With recent changes the to the .NET ecosystem, developers of popular languages such as C# now have the ability to develop and deploy .NET applications across multiple platforms including OS X and Linux.
This is made possible thanks to the .NET Core, a modular implementation of the .NET framework capable of supporting both web and console applications.
Aside from opening up opportunities to a new pool of potential developers, .NET Core also enabled these applications to take advantage of certain technologies they were previously restricted from.
One of these technologies in particular is Linux Containers. Containerized .NET applications can now benefit from a wide range of features built into containerization technologies such as Docker. This includes a rapid application deployment cycle and portability across machines whether they are located on physical, virtual or hosted in a cloud environment.
In addition, since these applications are running in containers, they are also eligible to be run in OpenShift. OpenShift provides the flexibility to manage and run containerized applications while also providing the tools necessary for developers to be productive.
It is this ecosystem that gives developers the flexibility and freedom to easily build and deploy applications, without needing to be concerned about the underlying infrastructure.
Getting up and running developing .NET web applications with OpenShift Online is as simple as it gets. You can either use the Web Console or the CLI tools, but we’ll focus on the Web Console. If you want further information about the CLI tools check our Beyond the basics guide on the OpenShift Docs.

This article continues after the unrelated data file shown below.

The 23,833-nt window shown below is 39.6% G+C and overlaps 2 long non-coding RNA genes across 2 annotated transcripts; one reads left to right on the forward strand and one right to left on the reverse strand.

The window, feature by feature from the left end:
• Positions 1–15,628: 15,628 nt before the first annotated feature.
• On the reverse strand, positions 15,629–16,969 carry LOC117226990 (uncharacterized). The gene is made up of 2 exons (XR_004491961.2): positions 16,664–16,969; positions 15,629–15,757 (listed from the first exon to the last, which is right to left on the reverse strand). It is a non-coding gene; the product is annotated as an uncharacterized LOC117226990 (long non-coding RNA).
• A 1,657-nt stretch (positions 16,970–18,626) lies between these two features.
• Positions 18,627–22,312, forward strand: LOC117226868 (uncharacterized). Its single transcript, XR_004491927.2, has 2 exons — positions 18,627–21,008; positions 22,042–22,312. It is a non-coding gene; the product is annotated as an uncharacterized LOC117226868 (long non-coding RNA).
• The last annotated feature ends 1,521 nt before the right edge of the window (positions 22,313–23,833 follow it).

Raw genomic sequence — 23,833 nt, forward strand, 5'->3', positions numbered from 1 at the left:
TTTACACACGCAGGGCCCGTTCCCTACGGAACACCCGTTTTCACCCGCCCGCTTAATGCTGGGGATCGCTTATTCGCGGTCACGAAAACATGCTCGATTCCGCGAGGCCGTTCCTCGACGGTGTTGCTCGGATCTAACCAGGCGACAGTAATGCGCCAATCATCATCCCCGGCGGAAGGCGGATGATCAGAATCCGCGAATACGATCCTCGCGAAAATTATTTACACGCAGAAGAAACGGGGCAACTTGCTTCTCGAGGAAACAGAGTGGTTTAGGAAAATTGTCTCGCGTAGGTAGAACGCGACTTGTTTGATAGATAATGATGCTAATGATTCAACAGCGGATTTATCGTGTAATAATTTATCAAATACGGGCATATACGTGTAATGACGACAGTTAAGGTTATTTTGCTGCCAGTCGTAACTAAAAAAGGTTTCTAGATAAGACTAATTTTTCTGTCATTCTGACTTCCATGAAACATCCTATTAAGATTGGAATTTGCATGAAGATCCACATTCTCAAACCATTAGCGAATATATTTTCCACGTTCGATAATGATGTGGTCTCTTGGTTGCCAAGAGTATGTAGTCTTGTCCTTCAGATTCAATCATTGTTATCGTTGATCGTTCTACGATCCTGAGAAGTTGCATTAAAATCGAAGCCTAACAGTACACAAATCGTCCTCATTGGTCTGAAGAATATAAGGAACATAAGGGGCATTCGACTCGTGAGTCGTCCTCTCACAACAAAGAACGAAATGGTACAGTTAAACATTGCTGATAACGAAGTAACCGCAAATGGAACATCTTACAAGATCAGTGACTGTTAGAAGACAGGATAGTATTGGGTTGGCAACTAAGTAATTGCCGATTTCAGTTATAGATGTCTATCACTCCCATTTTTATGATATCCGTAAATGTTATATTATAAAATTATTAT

It’s recommended to have a beginner understanding of OpenShift Online (Next Gen) in order to follow the instructions on this blog post, if you find yourself in need of more information check the Getting Started on the OpenShift Docs.
Here are the steps using the web console:
- Login to your Openshift Online account and select or create a project
- Click Add to Project then search and select
- For the Git Repository URL use the sample which is provided (https://github.com/openshift-s2i/s2i-aspnet-example) or, alternatively, fork the example repository and use your own URL.
- Hit Create button! Your app is created and the build process should start soon. Head over to the project overview page to see additional details about your app
- After the app has been built, you can preview it by clicking the URL on the top
That’s it! Your app is deployed and available to the world! In the next sections we’ll go over making changes to your application and how to automatically deploy them to OpenShift.
Making Changes to the App
Now that your app is all set up and ready to roll, it’s time to make your own changes. Firstly, we should enable auto deployments by using the provided WebHooks. Here’s how:
- If you haven’t done so already, fork the example repository into your account.
- Then, on the Web Console Go to Browse > Builds > awesome-app > Configuration > Actions > Edit and change the Source Repository URL to your own repository
- To enable the webhooks, go back to Browse > Builds > awesome-app > Configuration and grab the GitHub webhook URL
- Go back to your GitHub repository and add the webhook to Settings > Webhooks & services
Now that the basic configurations are done, it’s time for editing the app locally:
- Use a terminal or git client of your choice and clone the repository:
$ git clone firstname.lastname@example.org:your-username/s2i-aspnet-example.git
- Make changes to the app, for instance, edit the
- Then add, commit and push your changes with git:
$ git add app/Views/Home/index.cshtml $ git commit -m "Update index to test auto deployments" $ git push origin master
Now that your changes are pushed to your GitHub repository you should see a new build in progress at the overview page of the Web Console. That’s it! You’ve successfully deployed your own .NET app with OpenShift Online!
- To work with .NET core in an IDE you need Microsoft Visual Studio update 3 or higher. In fact, the first patch to update 3 is what you actually need.
- If you have an existing .NET application and you want to know if it will work on .NET core, you can use .NET Portability Analyzer plug-in in Visual Studio.